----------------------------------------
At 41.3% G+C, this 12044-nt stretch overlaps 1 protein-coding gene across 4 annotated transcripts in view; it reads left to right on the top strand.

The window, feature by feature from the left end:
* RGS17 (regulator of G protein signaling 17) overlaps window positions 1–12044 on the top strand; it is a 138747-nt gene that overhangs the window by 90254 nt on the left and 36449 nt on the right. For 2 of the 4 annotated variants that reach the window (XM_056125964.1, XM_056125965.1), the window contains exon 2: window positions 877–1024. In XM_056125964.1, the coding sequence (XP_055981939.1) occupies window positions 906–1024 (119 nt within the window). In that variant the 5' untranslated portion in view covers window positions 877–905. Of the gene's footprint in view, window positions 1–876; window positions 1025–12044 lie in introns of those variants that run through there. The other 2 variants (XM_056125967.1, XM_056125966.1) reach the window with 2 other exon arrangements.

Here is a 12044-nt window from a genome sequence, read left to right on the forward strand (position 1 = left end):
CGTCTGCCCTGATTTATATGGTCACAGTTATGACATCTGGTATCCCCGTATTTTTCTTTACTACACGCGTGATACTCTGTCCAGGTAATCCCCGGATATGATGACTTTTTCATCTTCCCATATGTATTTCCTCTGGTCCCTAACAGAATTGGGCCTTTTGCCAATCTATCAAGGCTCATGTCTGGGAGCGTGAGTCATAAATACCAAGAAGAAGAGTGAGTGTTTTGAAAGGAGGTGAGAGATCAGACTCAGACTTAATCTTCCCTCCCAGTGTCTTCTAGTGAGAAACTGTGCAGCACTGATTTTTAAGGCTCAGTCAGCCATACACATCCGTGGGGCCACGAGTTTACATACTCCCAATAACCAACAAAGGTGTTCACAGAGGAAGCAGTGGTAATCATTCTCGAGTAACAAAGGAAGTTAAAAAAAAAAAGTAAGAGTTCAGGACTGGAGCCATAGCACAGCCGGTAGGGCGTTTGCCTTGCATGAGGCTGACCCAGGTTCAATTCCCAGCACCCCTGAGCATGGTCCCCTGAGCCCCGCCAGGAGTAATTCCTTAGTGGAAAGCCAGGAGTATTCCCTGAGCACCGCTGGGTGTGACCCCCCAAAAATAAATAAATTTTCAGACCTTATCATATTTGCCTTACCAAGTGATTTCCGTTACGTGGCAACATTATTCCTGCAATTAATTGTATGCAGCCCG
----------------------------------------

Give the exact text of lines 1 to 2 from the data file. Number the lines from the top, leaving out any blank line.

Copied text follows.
At 41.3% G+C, this 12044-nt stretch overlaps 1 protein-coding gene across 4 annotated transcripts in view; it reads left to right on the top strand.

The window, feature by feature from the left end: